Play by Play
Patrick Pacheco's inside look at the world of theater, and the crazy people who inhabit it

PLAY BY PLAY: Patrick Pacheco's inside look at the world of theater, and the crazy people who inhabit it

Tepid Reviews for “Cat” Test Scarlett Johansson’s Box-Office Pull

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Despite poor critical notices, the revival of “Cat on a Hot Tin Roof” increased its box office take last week by more than $50,000, earning a total of nearly $900,000 with 92 percent capacity and an average ticket price of $87.37. These strong numbers can be attributed to the pull of its star, Scarlett Johansson. This is even more impressive when you consider that Broadway ticket sales are traditionally weakest in the post-holiday months as well as the fact that the 1955 Tennessee Williams drama was last revived a mere five years ago.

The 28-year-old actress, who received a Tony Award for her Broadway debut in a revival of Arthur Miller’s “A View from the Bridge” in 2010, renewed her commitment to the theater in the challenging role of Margaret Pollitt, the self-identified “Maggie the Cat,” and emerged with relatively good reviews. Ben Brantley, writing in the New York Times, called her “the lifeline” in a Rob Ashford production that he otherwise dismissed: “Ms. Johansson confirms her promise as a stage actress of imposing presence and adventurous intelligence.”

What remains to be seen is if her star power can make “Cat” a hot ticket. “Hot” as in Al Pacino “hot.” Last week also marked the end of veteran actor’s limited engagement in the revival of David Mamet’s “Glengarry Glen Ross.” Box office receipts totaled over a million with a whopping average ticket price of $141.10. In Johansson’s favor is the fact that she is in a role in a classic drama — said to be Williams’s favorite of his works — that has tremendous appeal. You only have to look at the pouty portrait of her on the show’s poster — in a slip showing off her curvy assets — to know that the marketers are all too aware of that.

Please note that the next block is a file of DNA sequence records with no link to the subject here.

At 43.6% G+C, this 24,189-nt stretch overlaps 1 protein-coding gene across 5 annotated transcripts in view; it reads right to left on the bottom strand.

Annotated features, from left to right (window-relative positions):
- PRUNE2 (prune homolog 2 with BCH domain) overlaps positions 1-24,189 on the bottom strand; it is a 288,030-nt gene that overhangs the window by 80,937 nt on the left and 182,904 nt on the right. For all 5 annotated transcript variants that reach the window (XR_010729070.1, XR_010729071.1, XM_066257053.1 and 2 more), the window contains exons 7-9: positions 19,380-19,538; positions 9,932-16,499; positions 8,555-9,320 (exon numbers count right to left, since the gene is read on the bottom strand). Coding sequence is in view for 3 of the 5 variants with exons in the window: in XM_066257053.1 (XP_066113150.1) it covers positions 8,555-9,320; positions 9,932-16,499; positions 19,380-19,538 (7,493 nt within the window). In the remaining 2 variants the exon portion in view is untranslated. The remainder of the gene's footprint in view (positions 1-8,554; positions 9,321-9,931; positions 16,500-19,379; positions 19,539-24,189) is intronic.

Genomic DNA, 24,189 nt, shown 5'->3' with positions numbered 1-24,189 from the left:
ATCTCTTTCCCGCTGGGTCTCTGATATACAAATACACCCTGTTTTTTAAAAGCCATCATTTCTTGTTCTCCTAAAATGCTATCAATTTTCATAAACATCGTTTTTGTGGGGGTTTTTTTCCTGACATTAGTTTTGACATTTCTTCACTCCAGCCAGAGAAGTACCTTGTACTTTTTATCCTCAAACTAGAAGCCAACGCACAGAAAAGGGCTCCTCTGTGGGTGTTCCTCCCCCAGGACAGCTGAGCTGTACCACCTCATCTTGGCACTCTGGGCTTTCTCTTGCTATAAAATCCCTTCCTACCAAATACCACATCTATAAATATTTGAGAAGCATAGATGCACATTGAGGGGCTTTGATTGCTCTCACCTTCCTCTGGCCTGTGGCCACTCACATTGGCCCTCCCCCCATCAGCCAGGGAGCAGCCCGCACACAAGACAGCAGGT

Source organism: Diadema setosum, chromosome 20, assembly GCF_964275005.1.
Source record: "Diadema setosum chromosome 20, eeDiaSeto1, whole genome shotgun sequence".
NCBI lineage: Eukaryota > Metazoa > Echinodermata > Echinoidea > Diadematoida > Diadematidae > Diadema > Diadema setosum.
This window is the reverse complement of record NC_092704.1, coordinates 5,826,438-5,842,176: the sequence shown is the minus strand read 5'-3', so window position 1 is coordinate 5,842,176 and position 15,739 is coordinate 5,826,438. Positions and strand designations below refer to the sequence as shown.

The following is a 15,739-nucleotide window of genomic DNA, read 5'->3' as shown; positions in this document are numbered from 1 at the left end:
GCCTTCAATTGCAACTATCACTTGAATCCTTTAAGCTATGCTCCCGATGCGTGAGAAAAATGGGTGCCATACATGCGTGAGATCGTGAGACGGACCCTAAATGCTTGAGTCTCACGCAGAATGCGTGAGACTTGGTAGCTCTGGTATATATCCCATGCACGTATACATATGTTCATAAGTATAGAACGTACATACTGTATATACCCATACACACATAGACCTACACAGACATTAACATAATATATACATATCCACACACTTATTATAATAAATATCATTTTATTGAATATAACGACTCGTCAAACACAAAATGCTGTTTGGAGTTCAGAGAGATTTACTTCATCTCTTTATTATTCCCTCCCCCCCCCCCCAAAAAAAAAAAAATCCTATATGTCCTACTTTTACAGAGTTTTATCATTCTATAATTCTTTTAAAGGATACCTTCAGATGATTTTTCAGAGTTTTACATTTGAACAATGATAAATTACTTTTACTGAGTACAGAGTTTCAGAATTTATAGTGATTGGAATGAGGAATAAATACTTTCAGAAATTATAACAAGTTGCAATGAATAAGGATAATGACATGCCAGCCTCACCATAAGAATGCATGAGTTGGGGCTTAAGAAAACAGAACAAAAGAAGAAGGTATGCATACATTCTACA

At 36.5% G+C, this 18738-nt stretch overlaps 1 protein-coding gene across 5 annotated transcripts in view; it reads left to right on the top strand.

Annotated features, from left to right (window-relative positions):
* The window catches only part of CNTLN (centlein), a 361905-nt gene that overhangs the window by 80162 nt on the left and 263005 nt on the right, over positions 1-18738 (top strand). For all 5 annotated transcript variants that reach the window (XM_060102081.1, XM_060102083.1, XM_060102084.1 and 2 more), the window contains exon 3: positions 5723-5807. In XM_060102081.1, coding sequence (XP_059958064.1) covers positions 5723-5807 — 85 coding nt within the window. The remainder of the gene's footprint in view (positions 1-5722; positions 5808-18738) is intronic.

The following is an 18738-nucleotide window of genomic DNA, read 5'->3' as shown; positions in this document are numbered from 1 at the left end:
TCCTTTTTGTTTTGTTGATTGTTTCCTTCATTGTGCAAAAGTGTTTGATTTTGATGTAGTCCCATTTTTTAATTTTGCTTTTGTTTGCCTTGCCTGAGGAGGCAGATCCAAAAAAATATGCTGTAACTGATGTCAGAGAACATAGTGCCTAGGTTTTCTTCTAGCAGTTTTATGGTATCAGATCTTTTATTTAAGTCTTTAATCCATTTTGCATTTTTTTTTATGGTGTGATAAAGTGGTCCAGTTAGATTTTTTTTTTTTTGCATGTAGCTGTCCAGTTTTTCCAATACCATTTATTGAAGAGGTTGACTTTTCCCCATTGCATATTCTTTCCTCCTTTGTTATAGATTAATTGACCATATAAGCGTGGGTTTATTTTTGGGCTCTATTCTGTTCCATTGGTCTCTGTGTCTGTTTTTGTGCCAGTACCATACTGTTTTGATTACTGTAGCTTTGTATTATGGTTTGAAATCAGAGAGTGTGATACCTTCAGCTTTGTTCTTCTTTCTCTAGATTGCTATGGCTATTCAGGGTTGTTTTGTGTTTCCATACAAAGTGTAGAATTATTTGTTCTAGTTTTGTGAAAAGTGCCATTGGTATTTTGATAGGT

Broadway has proved over and over again that the casting of stars provides a form of immunity against poor notices, but only if the role fits the public’s perception of the actor. In 2000, Kelsey Grammer, then at the height of his popularity on “Frasier,” chose to return, disastrously, in the title role of  “Macbeth.” (He had a better time of it when he played light comedy in the musical revival of “La Cage Aux Folles.”) Jane Fonda, after a decades-long absence from the theater, came back in “33 Variations,” Moises Kaufman’s cerebral drama of an astringent scholar facing a debilitating illness. The middling grosses indicated that was not what the public wanted from the woman who’d rose to legendary status as a brilliant Oscar-winning actress, political activist, and fitness guru. More recently, Katie Holmes’s celebrity failed to prop up ticket sales for Theresa Rebeck’s “Dead Accounts,” and neither Debra Winger nor Henry Winkler were able to keep their respective plays — “The Anarchist” and “The Performers” — from quickly folding.

Next up will be whether Tom Hanks’s drawing power can lead “Lucky Guy,” Nora Ephron’s posthumous celebration of the turbulent life of newspaper columnist Mike McAlary, into the winner’s circle. With George C. Wolfe directing, the play seems like the brightest commercial spot on the horizon.

Image: Scarlett Johansson as Margaret in “Cat on a Hot Tin Roof”/© 2012 Joan Marcus

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